March Seed Bonanza

This year I decided to put my seeds into monthly bags to make it easier to see what I had to sow each month.  This means that every time I open the bag I know I can pick up the seeds I need and I won’t ‘miss’ any due to forgetting that I put them off for a week.  There were a couple of things, last year, which went in too late because, despite having a list, I either couldn’t find the seed packet at the right time or I was distracted by something, forgot them, and scored them off of my list.

Within each bag, the packets are sorted by week:

The unbound packets are week 1, the others are held together until I’m done with the packets and then left loose too.  Anything which might need resown is rubber banded for ease of grabbing.  It’s still not a great system but the bags are easier to store than a solid seedbox.

As you can see in the first picture March is by far my busiest month.  A lot of hardy annuals start to be able to be sown outside this month and many others indoor for planting out in a month or two.

My March planting list is here.  It tends to be a little fluid – I had my amaranthus in week one, but had to move it as I was ill at the tail end of last week and never got them in.  The aim is to give myself a guide  to what needs done vaguely in which week and to give myself a record of what was sown when so I can look back next year and decide whether that was a good time to sow or not.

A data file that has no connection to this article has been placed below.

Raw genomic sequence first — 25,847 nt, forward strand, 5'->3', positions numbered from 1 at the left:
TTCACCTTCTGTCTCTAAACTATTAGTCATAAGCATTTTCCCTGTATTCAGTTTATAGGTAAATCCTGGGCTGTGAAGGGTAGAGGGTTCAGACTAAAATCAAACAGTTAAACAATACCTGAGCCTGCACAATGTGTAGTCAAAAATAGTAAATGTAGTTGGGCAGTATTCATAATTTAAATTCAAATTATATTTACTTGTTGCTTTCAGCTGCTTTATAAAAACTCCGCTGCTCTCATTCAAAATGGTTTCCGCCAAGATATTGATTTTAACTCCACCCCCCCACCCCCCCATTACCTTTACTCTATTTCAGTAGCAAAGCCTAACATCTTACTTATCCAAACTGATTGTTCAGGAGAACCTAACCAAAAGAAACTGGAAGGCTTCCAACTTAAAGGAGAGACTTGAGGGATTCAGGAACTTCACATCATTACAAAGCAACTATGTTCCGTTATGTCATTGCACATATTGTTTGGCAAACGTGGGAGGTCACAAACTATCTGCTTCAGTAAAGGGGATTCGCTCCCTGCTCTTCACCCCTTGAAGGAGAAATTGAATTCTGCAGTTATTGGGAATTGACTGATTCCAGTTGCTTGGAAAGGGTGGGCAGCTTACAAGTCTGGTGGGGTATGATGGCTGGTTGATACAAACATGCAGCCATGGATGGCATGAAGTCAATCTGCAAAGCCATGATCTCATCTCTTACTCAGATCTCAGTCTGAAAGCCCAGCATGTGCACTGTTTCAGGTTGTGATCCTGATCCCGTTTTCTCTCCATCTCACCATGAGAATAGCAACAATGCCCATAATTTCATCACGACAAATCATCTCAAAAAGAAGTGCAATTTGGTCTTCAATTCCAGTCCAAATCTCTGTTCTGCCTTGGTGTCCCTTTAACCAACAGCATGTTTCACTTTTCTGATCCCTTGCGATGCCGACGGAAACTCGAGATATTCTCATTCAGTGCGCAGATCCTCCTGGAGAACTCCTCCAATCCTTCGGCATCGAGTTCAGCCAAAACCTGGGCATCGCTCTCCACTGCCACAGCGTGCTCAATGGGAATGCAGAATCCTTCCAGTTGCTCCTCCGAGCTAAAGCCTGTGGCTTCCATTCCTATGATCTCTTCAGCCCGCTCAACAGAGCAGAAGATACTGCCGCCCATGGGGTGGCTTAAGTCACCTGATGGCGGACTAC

Things which are resown throughout the year, such as lettuces, mustard greens etc. are in a bag of their own as moving them from pack to pack every time would have been annoying and would have meant stuffing the bags overfull – I have a lot of lettuce seeds this year due to some swaps I made during winter!

Daffodil in front of a tree stumpThe first daffodil of the year for my garden has finally poked its head up – I’m glad it’s managed to make it as both my hyacinths and eranthis (winter aconites) have been horribly munched by something – no idea what.  The aconites have had all of their petals ripped off, the hyacinths have huge holes in their buds – any ideas?



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